You are the owner of this article.
You have permission to edit this article.
Edit
Baraboo creates relief loan fund program to aid small businesses during COVID-19 closures
topical alert top story

Baraboo creates relief loan fund program to aid small businesses during COVID-19 closures

{{featured_button_text}}

Applications are open for small businesses in Baraboo looking to obtain emergency assistance after common council members approved the Small Business Loan Program of $250,000 during a meeting Tuesday as the city remains under an emergency declaration made March 18 in response to the COVID-19 pandemic.

City Administrator Kennie Downing said during the meeting that small businesses with 25 employees or less would be able to receive a no interest loan through 2020 of up to $5,000. Downing said funds would be pulled from two separate city funds, the Economic Development Fund 560 and the Economic Development Loan Fund, with money not earmarked for projects.

An interest rate of 2% would begin in January and continue through July 2021. The city Finance Committee recommended the measure be adopted during an earlier meeting Tuesday.

Council member Tom Kolb had concerns over supporting only for-profit businesses, noting that a nonprofit business that would not be eligible under the language of the resolution.

Baraboo mayor declares emergency, city adopts pay policy for homebound employees during COVID-19 pandemic

Mayor Mike Palm said extensive discussion on the topic of for-profit and nonprofit businesses took place before the resolution was brought before council members.

“The idea here is to help businesses that are for-profit to be able to keep them afloat during this time,” Palm said. “We just felt these funds, being economic development oriented — or at least originated from there — needed to go to for-profit businesses.”

More discussion included the possibility of creating a separate fund to provide loans to nonprofit businesses as well, Palm said, adding that they “certainly were not opposed to the idea” of nonprofits. A second program could be created if council members wished to pursue it in the future.

Kolb said he felt nonprofit businesses operate as any other, with the need for revenue to pay employees and expenses. He supported the notion of instructing city staff to create a separate program for nonprofits in the future.

To be eligible to receive a loan, businesses have to provide a guarantee they will repay the funds. For any business in operation for a year as of March 18, the owners would need to present a promissory note on their loan. Those who have been operating less than a year would be required to submit a personal guarantee, City Attorney Emily Truman said. A personal guarantee is tied to an individual rather than a business.

In order to receive the assistance funding, businesses have to be current with all payments owed to the city and not currently be in bankruptcy, be located within the city and “have suffered a financial loss or hardship due to COVID-19,” as outlined in the resolution.

Baraboo leaders on COVID-19 response: 'We got this'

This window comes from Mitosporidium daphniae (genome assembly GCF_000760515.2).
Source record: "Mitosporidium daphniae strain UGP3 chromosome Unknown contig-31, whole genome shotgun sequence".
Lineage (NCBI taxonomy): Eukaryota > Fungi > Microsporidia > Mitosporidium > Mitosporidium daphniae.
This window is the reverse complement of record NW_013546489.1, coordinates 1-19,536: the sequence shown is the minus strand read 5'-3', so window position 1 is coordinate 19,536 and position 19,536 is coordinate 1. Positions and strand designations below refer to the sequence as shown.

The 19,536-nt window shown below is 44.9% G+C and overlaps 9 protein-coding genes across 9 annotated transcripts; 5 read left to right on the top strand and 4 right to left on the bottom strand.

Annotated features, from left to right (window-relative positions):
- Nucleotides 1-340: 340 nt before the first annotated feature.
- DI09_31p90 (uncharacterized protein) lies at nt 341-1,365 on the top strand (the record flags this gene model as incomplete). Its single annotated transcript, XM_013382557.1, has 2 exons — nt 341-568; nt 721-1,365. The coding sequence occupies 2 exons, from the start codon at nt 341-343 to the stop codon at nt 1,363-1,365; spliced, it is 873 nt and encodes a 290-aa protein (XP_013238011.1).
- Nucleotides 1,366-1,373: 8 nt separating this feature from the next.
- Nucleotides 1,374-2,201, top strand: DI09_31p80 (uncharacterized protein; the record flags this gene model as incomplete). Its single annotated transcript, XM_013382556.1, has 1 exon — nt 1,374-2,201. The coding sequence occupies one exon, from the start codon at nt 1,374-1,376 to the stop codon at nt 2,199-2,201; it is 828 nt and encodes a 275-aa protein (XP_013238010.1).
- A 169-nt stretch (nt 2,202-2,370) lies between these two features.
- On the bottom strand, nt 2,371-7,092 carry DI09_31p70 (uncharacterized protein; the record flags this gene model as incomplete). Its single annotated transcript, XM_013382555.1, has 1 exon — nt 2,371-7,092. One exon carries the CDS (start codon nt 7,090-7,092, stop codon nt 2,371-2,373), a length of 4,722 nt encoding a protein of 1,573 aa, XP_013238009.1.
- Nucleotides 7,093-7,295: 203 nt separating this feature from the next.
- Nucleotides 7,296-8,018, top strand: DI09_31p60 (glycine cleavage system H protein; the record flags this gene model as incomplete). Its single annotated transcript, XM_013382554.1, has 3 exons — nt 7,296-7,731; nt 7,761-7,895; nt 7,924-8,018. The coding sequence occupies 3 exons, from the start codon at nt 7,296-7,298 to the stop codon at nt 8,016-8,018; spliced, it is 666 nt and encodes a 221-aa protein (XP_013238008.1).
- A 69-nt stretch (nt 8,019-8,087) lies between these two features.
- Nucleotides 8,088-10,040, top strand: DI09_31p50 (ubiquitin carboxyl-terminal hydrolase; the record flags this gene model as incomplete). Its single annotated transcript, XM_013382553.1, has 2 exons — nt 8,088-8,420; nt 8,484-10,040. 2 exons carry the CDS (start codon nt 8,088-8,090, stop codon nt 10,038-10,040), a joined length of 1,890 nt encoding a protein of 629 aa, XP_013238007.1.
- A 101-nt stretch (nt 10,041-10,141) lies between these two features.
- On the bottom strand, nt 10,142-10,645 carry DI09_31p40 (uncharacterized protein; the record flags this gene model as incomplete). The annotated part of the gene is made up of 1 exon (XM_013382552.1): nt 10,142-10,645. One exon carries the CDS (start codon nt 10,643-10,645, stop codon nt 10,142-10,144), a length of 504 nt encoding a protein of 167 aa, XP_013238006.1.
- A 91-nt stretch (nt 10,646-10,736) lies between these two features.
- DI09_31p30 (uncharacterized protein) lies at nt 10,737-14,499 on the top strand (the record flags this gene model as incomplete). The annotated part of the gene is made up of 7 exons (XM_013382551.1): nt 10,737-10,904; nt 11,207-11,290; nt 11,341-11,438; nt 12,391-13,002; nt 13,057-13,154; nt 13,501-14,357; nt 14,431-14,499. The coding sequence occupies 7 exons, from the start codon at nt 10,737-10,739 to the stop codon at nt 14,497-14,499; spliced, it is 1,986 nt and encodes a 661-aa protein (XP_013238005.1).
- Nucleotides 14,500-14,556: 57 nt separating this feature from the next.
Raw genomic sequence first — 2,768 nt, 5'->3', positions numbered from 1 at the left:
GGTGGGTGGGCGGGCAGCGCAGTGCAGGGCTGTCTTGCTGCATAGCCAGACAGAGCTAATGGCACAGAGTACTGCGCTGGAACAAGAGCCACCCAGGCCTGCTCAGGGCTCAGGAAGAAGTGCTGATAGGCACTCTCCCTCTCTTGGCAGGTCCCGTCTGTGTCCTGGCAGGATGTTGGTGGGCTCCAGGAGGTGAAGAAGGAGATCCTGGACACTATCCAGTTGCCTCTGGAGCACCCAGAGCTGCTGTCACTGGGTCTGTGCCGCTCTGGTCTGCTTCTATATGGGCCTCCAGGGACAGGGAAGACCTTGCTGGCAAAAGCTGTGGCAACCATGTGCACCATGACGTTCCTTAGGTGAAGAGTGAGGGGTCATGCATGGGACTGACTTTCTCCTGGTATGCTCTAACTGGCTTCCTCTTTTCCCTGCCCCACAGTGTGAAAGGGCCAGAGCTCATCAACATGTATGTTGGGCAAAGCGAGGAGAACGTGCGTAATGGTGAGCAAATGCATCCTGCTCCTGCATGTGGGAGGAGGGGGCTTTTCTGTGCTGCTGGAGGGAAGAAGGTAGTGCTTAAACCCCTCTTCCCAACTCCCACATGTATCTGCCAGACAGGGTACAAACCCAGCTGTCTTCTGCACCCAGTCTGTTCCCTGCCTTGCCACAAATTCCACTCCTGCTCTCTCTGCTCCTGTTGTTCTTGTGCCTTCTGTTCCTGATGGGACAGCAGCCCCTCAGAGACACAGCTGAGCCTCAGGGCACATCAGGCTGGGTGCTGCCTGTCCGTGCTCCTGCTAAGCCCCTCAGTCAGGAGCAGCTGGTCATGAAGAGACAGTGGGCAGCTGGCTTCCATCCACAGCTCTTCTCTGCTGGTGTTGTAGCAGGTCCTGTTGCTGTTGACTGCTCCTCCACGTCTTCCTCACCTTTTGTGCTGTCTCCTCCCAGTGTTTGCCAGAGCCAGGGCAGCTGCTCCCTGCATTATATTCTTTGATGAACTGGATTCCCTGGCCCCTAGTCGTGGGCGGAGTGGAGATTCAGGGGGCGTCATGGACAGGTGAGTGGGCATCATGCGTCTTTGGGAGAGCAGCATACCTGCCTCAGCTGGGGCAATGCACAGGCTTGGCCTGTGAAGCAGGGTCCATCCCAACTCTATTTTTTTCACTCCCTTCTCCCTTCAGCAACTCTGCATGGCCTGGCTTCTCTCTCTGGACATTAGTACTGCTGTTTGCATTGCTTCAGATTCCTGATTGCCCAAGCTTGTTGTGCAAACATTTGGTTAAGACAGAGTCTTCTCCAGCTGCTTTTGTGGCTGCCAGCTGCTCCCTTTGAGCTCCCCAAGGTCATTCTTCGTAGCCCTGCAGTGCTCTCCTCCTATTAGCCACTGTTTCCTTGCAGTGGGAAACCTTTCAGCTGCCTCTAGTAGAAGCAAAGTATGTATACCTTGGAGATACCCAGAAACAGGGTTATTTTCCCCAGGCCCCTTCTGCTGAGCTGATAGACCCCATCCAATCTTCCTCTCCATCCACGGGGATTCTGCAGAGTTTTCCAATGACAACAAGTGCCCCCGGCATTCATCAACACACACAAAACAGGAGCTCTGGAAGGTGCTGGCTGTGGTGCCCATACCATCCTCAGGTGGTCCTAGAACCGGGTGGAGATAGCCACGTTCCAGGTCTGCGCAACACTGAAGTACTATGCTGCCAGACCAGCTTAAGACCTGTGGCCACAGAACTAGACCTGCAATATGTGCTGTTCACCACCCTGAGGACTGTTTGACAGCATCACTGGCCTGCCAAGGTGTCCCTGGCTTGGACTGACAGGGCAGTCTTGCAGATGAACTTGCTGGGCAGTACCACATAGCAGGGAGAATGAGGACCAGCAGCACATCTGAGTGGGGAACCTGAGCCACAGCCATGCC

City officials will prioritize funding businesses which commit to retaining employees and jobs for the duration of the loan. Applications will be reviewed in succession as they are received. Applicants can fill out the form via a link on the city’s website homepage. Guidelines for the program are also posted there.

Michael Plautz asked whether business owners had approached the city for aid. Palm said he had been talked to by proprietors looking for help during the mandated closures that forced limited or no revenue for local small businesses since March 17. Gov. Tony Evers extended the mandated closures to May 26.

Kolb also raised concerns over the financial liability to the city. The city plans to maintain good relationships with business owners in order to invite open conversation if a business struggles to repay the loan, Downing said.

The city is not requiring any type of property lien be attached to the loan. Downing said if a business were absolutely unable to repay the loan, $5,000 is a manageable loss for the city, though further discussions could ensure the city eventually recovers its funding.

“Just like any other bank or any other lending institution, there’s always a chance of amounts not being repaid,” Downing said. “If for some reason a business does not repay, it would technically be a loss to the city. But we do have good relationships with all of our businesses and good partnerships and we would hope they work with us if they can’t have it back by July 15 and we would have another conversation.”

Kolb agreed that “$5,000 is a small amount, but 5,000 times 20; we’re starting to talk some bucks there,” he said.

Restaurants focus on survival a month after mandated COVID-19 closures

Truman said the promissory note and personal guarantees required of those looking to borrow do allow the city to pursue collection action if deemed necessary. Council members unanimously approved implementation of the program.

Follow Bridget on Twitter @cookebridget or contact her at 608-745-3513.

Concerned about COVID-19?

* I understand and agree that registration on or use of this site constitutes agreement to its user agreement and privacy policy.

Related to this story

Get up-to-the-minute news sent straight to your device.

Topics

News Alert

Breaking News